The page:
Sounds like the beginning of a non-PC joke but I assure you it isn’t. We passed the Leselidze Street Synagogue every day, considered going in but didn’t, lured by the opportunity to have coffee from George’s coffee pot stand. Though this synagogue was built in 1910, a Jewish presence in Georgia dates from the times of Babylonian captivity in the 6th century BC.
Similarly, with the Tbilisi mosque which serves both the Sunni and Shia Muslims, we didn’t go in but found ourselves in the midst of the faithful pouring out after Friday noon prayer. We’d just finished our wander through the botanical gardens and physiological matters like food and drink were on our minds.
We probably could have spent all of our time visiting churches. We tried but failed to locate the one and only Roman Catholic Church. However, we couldn’t miss the Kashveti Church of St George which is opposite the Parliament building on Rustaveli Avenue. Time drifted as we admired the frescoes and observed the rituals of the faithful.
With our last morning falling on a Sunday, it seemed only fitting to go to mass. We trekked across the Metekhi bridge, and up the cobbled streets, to the Metekhi church under (or so it seemed) the watchful presence of King Vakhtang Gorgasali, founder of Tbilisi. There were people spilling onto the porches but other worshippers squeezed in so we followed. Inside, there was standing room only, as there were no pews. The priest called out and the choir and sometimes the congregation responded. I didn’t understand a word, so no different from going to mass in the desert then. Yet wrapped in a blanket of incense, the dim light of the spaghetti-like candles and the potent faith of my fellow worshippers, I felt the Divine.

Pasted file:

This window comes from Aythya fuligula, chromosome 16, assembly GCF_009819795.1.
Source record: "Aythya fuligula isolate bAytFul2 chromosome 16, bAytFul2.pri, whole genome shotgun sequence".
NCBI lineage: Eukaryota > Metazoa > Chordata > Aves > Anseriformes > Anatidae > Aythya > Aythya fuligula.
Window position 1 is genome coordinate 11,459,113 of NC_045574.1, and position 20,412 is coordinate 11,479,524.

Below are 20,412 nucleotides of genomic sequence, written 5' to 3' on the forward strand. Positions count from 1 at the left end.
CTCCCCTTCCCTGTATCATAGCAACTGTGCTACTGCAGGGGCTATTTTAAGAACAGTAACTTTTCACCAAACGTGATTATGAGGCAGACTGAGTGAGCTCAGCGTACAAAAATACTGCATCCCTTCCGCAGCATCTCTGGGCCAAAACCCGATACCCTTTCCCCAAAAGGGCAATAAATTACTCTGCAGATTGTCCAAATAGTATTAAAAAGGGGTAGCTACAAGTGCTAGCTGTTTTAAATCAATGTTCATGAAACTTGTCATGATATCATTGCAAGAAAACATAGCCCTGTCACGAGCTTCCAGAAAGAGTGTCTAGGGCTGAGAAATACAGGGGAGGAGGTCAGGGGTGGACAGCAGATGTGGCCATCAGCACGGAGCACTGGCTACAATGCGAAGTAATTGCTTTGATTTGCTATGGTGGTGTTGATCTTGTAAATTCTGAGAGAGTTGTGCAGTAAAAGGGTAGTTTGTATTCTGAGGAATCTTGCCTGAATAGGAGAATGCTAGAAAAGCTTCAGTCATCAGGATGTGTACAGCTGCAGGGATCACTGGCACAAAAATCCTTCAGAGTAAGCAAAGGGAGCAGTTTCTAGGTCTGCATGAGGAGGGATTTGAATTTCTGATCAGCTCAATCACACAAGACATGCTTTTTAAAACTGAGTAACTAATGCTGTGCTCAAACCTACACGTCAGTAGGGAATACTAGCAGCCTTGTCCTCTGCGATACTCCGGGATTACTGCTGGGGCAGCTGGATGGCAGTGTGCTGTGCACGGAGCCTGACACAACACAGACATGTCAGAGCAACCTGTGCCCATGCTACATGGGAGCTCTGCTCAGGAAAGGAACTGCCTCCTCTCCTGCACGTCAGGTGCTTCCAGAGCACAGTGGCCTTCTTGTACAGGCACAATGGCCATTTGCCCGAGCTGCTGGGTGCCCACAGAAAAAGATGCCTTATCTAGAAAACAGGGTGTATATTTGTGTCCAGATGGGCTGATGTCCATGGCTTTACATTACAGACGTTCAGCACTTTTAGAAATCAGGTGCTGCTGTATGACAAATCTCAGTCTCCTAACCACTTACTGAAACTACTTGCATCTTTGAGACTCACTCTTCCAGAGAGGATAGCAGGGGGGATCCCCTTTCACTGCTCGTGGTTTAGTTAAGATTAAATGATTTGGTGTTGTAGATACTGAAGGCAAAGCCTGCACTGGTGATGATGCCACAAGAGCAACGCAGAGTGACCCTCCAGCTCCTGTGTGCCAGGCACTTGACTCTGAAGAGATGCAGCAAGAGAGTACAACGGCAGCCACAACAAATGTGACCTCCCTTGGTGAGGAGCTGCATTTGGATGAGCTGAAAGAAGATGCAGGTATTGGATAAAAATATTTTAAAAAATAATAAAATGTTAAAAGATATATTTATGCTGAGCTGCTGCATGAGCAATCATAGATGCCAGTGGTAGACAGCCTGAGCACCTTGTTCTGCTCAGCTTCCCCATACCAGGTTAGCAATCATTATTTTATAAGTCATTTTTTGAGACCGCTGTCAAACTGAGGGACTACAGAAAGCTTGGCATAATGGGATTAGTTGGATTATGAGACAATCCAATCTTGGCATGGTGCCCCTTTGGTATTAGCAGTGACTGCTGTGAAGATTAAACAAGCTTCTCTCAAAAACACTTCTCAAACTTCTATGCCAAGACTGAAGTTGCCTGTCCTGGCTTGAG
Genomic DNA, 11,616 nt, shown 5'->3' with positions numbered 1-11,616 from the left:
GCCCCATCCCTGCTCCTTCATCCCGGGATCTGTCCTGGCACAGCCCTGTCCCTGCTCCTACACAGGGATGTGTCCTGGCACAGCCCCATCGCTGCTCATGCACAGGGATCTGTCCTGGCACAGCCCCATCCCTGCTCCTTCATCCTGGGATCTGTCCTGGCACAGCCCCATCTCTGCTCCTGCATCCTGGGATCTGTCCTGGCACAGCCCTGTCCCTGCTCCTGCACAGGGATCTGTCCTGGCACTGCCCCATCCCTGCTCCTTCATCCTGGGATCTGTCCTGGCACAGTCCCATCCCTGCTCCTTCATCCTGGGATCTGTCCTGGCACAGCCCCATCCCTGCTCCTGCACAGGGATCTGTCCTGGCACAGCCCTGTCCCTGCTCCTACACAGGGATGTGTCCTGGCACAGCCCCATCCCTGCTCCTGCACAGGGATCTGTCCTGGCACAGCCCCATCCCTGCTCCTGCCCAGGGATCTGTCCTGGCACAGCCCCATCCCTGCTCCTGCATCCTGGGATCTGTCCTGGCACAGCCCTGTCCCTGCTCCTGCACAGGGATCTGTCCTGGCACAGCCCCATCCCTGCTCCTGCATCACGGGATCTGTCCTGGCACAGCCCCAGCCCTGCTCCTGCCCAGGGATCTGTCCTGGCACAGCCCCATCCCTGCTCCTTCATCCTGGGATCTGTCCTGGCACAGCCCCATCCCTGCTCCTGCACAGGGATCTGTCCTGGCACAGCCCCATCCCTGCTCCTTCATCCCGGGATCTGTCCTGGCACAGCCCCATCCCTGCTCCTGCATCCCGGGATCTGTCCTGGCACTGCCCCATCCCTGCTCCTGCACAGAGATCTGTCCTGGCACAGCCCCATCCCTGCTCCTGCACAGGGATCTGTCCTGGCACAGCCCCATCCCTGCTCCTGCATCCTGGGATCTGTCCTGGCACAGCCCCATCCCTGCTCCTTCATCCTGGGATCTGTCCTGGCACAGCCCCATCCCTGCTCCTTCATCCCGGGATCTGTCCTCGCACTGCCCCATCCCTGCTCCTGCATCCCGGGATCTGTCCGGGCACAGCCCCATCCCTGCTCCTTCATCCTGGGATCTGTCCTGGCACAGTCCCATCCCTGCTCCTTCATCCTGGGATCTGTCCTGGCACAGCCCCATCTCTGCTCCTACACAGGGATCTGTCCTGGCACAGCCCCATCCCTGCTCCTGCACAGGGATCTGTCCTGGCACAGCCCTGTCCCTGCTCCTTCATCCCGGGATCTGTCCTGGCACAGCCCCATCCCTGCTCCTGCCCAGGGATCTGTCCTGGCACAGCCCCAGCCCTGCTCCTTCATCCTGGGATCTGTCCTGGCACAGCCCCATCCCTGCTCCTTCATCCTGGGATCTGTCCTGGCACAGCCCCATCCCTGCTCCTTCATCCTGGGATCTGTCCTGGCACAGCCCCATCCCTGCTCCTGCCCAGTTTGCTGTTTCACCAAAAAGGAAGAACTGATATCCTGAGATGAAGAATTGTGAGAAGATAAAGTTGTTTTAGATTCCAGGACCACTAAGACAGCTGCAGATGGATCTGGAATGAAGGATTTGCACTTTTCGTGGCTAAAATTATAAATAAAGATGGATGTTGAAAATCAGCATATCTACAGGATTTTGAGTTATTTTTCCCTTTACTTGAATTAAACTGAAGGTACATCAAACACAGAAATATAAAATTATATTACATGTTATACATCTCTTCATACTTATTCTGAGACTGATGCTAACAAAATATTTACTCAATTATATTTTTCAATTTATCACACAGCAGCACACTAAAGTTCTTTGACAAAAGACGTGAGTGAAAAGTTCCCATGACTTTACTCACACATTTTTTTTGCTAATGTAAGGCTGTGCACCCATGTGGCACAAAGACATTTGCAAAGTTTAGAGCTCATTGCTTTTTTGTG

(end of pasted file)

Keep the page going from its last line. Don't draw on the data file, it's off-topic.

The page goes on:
The Metekhi church dates from the 13th century and is currently being repaired so scaffolding mars its façade but does not detract from the beauty of its compact garden where we sat admiring the hibiscus flowers. The same hibiscus flowers can be found in the grounds of Sameba (Holy Trinity) Cathedral which we visited the day before.
Even God has to air out his carpets as we found several basking in the sun on the side steps of the Cathedral. Once you entered there were no pews, just a lot of open space, a barred off throne area in the middle and hundreds of icons of Jesus, the apostles, saints especially St George. People milled around, repeatedly making the sign of the cross, kneeling and lighting candles. The difference to a Catholic or Protestant cathedral was at first overwhelming but I soon settled into looking at the icons and one of Jesus drew me as the light made his eyes twinkle. I gave thanks for my good fortune and prayed for my parents, husband and sons. I lit my candles including one for Val, the recently deceased aunt of a friend. She wasn’t religious but I remembered her all the same.
This is the second of three posts about our visit to Tblisi, Georgia.